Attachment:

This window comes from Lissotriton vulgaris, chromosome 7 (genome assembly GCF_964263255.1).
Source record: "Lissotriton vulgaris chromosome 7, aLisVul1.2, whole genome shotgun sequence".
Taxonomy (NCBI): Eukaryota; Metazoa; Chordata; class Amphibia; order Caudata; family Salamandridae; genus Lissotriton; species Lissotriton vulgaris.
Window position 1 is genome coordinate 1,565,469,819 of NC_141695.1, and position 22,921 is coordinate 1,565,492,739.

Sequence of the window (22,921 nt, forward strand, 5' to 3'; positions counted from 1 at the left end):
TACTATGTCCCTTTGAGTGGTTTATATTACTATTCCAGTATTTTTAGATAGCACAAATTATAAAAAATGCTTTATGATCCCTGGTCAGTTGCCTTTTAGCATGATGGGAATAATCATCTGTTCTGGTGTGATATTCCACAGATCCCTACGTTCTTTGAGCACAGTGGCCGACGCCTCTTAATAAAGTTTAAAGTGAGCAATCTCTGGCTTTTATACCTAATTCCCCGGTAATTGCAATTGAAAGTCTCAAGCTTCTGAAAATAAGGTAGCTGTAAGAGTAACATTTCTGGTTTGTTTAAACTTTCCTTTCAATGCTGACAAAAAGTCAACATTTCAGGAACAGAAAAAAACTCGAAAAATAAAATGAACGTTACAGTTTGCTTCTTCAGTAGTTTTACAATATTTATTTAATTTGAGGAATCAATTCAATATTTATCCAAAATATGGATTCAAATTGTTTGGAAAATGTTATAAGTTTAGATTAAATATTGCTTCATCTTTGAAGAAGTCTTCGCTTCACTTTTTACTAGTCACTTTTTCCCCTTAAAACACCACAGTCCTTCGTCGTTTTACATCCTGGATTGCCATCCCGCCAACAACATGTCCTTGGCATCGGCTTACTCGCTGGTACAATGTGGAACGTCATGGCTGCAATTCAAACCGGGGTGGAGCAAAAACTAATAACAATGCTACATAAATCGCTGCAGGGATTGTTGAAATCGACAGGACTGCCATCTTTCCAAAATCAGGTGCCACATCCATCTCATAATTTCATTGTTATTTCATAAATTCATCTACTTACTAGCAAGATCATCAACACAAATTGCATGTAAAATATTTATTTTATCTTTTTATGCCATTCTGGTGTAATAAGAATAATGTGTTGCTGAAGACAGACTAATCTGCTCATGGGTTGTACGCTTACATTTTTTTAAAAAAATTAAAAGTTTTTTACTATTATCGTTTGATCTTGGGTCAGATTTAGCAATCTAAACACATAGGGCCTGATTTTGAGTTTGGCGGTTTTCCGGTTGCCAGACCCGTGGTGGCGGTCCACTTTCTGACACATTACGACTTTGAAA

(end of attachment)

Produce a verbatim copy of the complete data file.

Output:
This window comes from Lissotriton vulgaris, chromosome 7 (genome assembly GCF_964263255.1).
Source record: "Lissotriton vulgaris chromosome 7, aLisVul1.2, whole genome shotgun sequence".
Taxonomy (NCBI): Eukaryota; Metazoa; Chordata; class Amphibia; order Caudata; family Salamandridae; genus Lissotriton; species Lissotriton vulgaris.
Window position 1 is genome coordinate 1,565,469,819 of NC_141695.1, and position 22,921 is coordinate 1,565,492,739.

Sequence of the window (22,921 nt, forward strand, 5' to 3'; positions counted from 1 at the left end):
TACTATGTCCCTTTGAGTGGTTTATATTACTATTCCAGTATTTTTAGATAGCACAAATTATAAAAAATGCTTTATGATCCCTGGTCAGTTGCCTTTTAGCATGATGGGAATAATCATCTGTTCTGGTGTGATATTCCACAGATCCCTACGTTCTTTGAGCACAGTGGCCGACGCCTCTTAATAAAGTTTAAAGTGAGCAATCTCTGGCTTTTATACCTAATTCCCCGGTAATTGCAATTGAAAGTCTCAAGCTTCTGAAAATAAGGTAGCTGTAAGAGTAACATTTCTGGTTTGTTTAAACTTTCCTTTCAATGCTGACAAAAAGTCAACATTTCAGGAACAGAAAAAAACTCGAAAAATAAAATGAACGTTACAGTTTGCTTCTTCAGTAGTTTTACAATATTTATTTAATTTGAGGAATCAATTCAATATTTATCCAAAATATGGATTCAAATTGTTTGGAAAATGTTATAAGTTTAGATTAAATATTGCTTCATCTTTGAAGAAGTCTTCGCTTCACTTTTTACTAGTCACTTTTTCCCCTTAAAACACCACAGTCCTTCGTCGTTTTACATCCTGGATTGCCATCCCGCCAACAACATGTCCTTGGCATCGGCTTACTCGCTGGTACAATGTGGAACGTCATGGCTGCAATTCAAACCGGGGTGGAGCAAAAACTAATAACAATGCTACATAAATCGCTGCAGGGATTGTTGAAATCGACAGGACTGCCATCTTTCCAAAATCAGGTGCCACATCCATCTCATAATTTCATTGTTATTTCATAAATTCATCTACTTACTAGCAAGATCATCAACACAAATTGCATGTAAAATATTTATTTTATCTTTTTATGCCATTCTGGTGTAATAAGAATAATGTGTTGCTGAAGACAGACTAATCTGCTCATGGGTTGTACGCTTACATTTTTTTAAAAAAATTAAAAGTTTTTTACTATTATCGTTTGATCTTGGGTCAGATTTAGCAATCTAAACACATAGGGCCTGATTTTGAGTTTGGCGGTTTTCCGGTTGCCAGACCCGTGGTGGCGGTCCACTTTCTGACACATTACGACTTTGAAA